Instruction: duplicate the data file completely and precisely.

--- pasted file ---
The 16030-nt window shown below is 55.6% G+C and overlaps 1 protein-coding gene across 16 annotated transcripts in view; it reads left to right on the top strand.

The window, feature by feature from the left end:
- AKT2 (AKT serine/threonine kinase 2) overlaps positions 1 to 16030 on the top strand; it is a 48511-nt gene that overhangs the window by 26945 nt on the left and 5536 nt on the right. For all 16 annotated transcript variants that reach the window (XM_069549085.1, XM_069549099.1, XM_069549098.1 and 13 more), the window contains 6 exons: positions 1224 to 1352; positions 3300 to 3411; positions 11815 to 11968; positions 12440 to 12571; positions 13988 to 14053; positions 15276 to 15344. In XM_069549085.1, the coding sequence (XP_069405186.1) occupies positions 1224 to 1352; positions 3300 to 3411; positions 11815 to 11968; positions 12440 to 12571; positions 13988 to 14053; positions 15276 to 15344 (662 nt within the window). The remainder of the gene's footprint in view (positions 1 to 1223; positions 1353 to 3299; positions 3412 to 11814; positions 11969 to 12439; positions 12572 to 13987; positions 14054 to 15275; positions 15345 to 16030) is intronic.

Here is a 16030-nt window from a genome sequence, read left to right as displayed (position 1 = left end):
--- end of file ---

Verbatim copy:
The 16030-nt window shown below is 55.6% G+C and overlaps 1 protein-coding gene across 16 annotated transcripts in view; it reads left to right on the top strand.

The window, feature by feature from the left end:
- AKT2 (AKT serine/threonine kinase 2) overlaps positions 1 to 16030 on the top strand; it is a 48511-nt gene that overhangs the window by 26945 nt on the left and 5536 nt on the right. For all 16 annotated transcript variants that reach the window (XM_069549085.1, XM_069549099.1, XM_069549098.1 and 13 more), the window contains 6 exons: positions 1224 to 1352; positions 3300 to 3411; positions 11815 to 11968; positions 12440 to 12571; positions 13988 to 14053; positions 15276 to 15344. In XM_069549085.1, the coding sequence (XP_069405186.1) occupies positions 1224 to 1352; positions 3300 to 3411; positions 11815 to 11968; positions 12440 to 12571; positions 13988 to 14053; positions 15276 to 15344 (662 nt within the window). The remainder of the gene's footprint in view (positions 1 to 1223; positions 1353 to 3299; positions 3412 to 11814; positions 11969 to 12439; positions 12572 to 13987; positions 14054 to 15275; positions 15345 to 16030) is intronic.

Here is a 16030-nt window from a genome sequence, read left to right as displayed (position 1 = left end):